My mother was born in Karachi. My father, in Lahore.
My maternal grandfather came from Hyderabad, Sindh.
As a child, one heard of how they made it across the border after partition. Some of my early childhood years were spent in Jalandhar, on the first floor of a shop where my grandfather, with his white beard with matching turban and Turkish features traded in wood and counted his rupees and coins, read his prayers in Gurmukhi, maintained his records in Urdu and read Urdu newspapers till the end of his life, which was in 1984, as tanks marched towards the Golden Temple and curfew was imposed all over the truncated limb that was called Punjab, but really should have been called East Panjab.
Very much like the Indian Bengal that is still referred to as West Bengal. Somewhere, at the back of the mind, the feeling of One Bengal remains, whatever be the conventions of the modern nation states.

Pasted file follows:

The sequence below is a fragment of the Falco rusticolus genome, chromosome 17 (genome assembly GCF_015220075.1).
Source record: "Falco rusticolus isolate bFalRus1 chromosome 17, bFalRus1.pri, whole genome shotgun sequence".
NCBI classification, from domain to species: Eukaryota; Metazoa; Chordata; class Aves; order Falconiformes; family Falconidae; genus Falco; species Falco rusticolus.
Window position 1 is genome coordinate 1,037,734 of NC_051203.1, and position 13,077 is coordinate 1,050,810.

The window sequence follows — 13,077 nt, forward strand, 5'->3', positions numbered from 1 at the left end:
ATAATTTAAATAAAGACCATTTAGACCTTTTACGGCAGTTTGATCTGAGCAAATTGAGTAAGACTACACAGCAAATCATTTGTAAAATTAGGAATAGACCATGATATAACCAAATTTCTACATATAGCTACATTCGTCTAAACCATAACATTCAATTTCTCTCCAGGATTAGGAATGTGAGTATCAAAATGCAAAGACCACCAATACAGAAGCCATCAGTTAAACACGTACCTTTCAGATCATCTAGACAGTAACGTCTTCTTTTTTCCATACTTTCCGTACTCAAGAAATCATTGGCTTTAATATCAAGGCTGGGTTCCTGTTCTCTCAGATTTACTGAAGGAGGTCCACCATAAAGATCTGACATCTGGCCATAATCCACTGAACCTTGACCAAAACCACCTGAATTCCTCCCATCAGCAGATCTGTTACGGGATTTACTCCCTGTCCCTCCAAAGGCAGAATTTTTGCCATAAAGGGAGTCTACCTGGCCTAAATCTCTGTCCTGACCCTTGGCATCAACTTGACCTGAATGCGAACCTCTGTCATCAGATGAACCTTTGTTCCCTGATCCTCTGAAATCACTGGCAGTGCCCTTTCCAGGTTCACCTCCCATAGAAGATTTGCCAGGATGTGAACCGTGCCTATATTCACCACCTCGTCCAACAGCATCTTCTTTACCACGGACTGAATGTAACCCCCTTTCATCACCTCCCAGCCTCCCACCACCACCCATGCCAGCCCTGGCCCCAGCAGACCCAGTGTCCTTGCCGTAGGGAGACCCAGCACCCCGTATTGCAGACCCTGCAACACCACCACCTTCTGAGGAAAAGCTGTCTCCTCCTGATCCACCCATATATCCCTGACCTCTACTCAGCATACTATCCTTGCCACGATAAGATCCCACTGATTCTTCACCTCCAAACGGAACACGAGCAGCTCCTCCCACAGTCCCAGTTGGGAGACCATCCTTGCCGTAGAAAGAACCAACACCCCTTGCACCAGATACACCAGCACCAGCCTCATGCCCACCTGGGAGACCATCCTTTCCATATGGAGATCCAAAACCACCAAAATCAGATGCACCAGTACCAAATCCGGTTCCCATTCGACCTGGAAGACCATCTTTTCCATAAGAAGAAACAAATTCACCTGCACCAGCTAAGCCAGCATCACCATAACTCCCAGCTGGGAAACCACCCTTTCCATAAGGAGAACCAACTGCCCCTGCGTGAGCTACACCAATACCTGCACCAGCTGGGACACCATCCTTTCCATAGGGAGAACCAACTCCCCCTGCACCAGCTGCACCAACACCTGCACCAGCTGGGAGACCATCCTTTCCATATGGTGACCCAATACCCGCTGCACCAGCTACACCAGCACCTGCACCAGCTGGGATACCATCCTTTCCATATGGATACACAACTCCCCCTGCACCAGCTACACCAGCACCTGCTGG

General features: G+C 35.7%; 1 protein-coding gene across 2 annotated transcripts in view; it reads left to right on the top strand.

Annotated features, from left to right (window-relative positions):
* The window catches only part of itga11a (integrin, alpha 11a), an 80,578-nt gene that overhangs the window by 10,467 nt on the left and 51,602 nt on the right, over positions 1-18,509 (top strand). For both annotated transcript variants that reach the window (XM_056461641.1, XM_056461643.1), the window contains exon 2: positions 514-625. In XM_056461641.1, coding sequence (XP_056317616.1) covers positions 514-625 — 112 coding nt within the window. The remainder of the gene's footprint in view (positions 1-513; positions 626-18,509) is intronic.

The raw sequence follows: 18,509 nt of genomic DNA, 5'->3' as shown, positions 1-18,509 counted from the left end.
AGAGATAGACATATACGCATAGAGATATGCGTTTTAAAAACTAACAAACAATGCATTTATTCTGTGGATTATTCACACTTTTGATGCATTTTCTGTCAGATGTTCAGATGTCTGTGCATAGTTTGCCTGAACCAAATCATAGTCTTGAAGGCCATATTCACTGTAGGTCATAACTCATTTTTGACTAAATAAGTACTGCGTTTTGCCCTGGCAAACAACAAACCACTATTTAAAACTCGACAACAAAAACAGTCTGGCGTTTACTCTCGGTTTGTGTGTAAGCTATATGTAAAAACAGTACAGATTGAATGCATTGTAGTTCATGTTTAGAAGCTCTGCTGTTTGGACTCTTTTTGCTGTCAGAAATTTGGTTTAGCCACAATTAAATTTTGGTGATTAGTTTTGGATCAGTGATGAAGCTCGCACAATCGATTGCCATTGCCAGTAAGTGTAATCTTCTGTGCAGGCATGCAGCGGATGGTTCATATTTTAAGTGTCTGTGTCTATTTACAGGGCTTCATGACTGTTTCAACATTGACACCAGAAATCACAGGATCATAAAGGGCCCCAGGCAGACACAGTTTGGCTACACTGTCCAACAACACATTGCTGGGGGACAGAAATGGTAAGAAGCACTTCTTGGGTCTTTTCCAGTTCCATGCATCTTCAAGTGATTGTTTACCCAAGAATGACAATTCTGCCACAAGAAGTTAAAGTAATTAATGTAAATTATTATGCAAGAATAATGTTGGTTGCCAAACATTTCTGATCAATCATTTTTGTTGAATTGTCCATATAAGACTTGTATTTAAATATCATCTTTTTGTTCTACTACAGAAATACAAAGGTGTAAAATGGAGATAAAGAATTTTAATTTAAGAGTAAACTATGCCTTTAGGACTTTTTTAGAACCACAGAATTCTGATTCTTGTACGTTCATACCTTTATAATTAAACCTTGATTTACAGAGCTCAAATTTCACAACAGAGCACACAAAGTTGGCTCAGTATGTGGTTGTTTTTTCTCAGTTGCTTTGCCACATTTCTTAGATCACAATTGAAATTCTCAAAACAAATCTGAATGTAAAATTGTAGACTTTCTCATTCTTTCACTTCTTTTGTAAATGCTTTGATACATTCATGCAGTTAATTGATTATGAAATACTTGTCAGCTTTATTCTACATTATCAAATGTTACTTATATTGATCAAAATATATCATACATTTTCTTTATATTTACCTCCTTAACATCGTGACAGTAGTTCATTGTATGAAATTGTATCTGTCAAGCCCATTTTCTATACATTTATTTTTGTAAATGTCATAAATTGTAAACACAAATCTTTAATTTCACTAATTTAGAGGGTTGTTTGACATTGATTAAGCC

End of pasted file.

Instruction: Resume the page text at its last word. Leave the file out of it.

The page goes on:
Whenever I read about buses and trains going back and forth between Lahore and Amritsar, I am moved, followed by a strange calmness that overwhelms me. Jaise beemaar ko bewajah karaar aa jaye, as Faiz remarked so poignantly in a different context but so aptly.
I feel as if I am walking in Krishna Mohalla in Lahore. Maybe, my grandfather’s house survives there. Maybe. Maybe some walls survive, perhaps even a door and a few windows that look out into the red brick lane that had turned brown and black over the years, as people rush by and my grandmother haggles with the vegetable vendor over the price of brinjals…
Born in Bikaner, near the India-Pakistan border in Rajasthan, Reshma’s family had migrated to Pakistan at the time of Partition.
‘‘What is the difference between India and Pakistan? We’re one people, one nation. There is no difference in the minds of artists and common man,’’ she said.